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Grievance procedure company policy

This Grievance Procedure policy sample is ready to be tailored to your company’s needs and should be considered a starting point for setting up your employment policies.


Policy brief & purpose

Our grievance procedure policy explains how employees can voice their complaints in a constructive way. Supervisors and senior management should know everything that annoys employees or hinders their work, so they can resolve it as quickly as possible. Employees should be able to follow a fair grievance procedure to be heard and avoid conflicts.

The company encourages employees to communicate their grievances. That way we can foster a supportive and pleasant workplace for everyone.


This policy refers to everyone in the company regardless of position or status.

Policy elements

Grievance definition

We define grievance as any complaint, problem or concern of an employee regarding their workplace, job or coworker relationships.

Employees can file grievances for any of the following reasons:

  • Workplace harassment
  • Health and safety
  • Supervisor behavior
  • Adverse changes in employment conditions

This list in not exhaustive. However, employees should try to resolve less important issues informally before they resort to a formal grievance.

Employees who file grievances can:

  • Reach out to their direct supervisor or HR department
  • File a grievance form explaining the situation in detail
  • Refuse to attend formal meetings on their own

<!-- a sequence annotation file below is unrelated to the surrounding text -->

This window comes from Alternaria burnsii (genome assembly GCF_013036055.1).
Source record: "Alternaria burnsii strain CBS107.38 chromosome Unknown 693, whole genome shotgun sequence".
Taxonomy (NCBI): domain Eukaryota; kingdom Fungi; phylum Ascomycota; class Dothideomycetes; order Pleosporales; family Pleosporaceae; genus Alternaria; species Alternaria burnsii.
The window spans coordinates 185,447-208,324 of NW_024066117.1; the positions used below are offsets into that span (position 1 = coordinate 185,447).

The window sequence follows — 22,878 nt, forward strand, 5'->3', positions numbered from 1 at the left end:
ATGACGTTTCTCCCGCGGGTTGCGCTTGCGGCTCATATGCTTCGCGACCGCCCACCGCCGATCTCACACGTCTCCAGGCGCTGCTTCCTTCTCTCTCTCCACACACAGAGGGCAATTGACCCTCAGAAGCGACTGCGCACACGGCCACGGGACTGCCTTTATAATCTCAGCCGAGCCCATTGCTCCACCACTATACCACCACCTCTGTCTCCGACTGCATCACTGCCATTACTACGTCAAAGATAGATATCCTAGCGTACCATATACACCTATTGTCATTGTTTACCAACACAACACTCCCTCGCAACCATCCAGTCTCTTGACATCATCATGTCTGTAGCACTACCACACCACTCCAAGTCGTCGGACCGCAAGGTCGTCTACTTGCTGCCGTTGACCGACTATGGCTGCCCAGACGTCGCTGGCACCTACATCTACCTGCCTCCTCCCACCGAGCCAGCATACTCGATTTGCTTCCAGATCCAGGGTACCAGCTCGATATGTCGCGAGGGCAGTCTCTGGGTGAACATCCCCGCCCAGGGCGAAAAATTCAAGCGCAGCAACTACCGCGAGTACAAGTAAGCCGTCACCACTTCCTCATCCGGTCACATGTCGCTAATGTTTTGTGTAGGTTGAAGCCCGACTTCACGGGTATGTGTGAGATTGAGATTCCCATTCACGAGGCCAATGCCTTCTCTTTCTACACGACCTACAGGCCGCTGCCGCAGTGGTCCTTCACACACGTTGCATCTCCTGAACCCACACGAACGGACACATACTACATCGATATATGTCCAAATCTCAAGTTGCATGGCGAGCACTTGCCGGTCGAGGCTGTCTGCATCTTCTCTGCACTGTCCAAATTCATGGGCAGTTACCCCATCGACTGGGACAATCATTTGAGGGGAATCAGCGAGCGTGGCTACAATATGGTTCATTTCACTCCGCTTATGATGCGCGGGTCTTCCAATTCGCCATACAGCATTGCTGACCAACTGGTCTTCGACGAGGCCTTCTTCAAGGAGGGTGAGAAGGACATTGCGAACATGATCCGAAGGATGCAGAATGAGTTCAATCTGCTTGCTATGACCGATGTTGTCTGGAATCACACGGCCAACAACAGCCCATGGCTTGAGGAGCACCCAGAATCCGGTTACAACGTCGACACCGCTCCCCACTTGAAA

• Appeal on any formal decision

Employees who face allegation have the right to:

  • Receive a copy of the allegations against them
  • Respond to the allegations
  • Appeal on any formal decision

The company is obliged to:

  • Have a formal grievance procedure in place
  • Communicate the procedure
  • Investigate all grievances promptly
  • Treat all employees who file grievances equally
  • Preserve confidentiality at any stage of the process
  • Resolve all grievances when possible
  • Respect its no-retaliation policy when employees file grievances with the company or external agencies (e.g. equal employment opportunity committee)


Employees are encouraged to talk to each other to resolve their problems. When this isn’t possible, employees should know how to file a grievance:

  1. Communicate informally with their direct supervisor. The supervisor will try to resolve the problem. When employees want to complain about their supervisor, they should first try to discuss the matter and resolve it between them. In that case, they’re advised to request an informal meeting. Supervisors should try to resolve any grievance as quickly as possible. When they’re unable to do so, they should refer to the HR department and cooperate with all other procedures.
  2. If the grievance relates to a supervisor behavior that can bring disciplinary action (e.g. sexual harassment or violence), employees should refer directly to the HR department or the next level supervisor.
  3. Accommodate the procedure outlined below

The HR department (or any appropriate person in the absence of an HR department) should follow the procedure below:

  1. Ask employee to fill out a grievance form
  2. Talk with the employee to ensure the matter is understood completely
  3. Provide the employee who faces allegations with a copy of the grievance
  4. Organize mediation procedures (e.g. arranging a formal meeting)
  5. Investigate the matter or ask the help of an investigator when needed
  6. Keep employees informed throughout the process
  7. Communicate the formal decision to all employees involved
  8. Take actions to ensure the formal decision is adhered to
  9. Deal with appeals by gathering more information and investigating further
  10. Keep accurate records

This procedure may vary according to the nature of a grievance. For example, if an employee is found guilty of racial discrimination, the company will begin disciplinary procedures.


Disclaimer: This policy template is meant to provide general guidelines and should be used as a reference. It may not take into account all relevant local, state or federal laws and is not a legal document. Neither the author nor Workable will assume any legal liability that may arise from the use of this policy.

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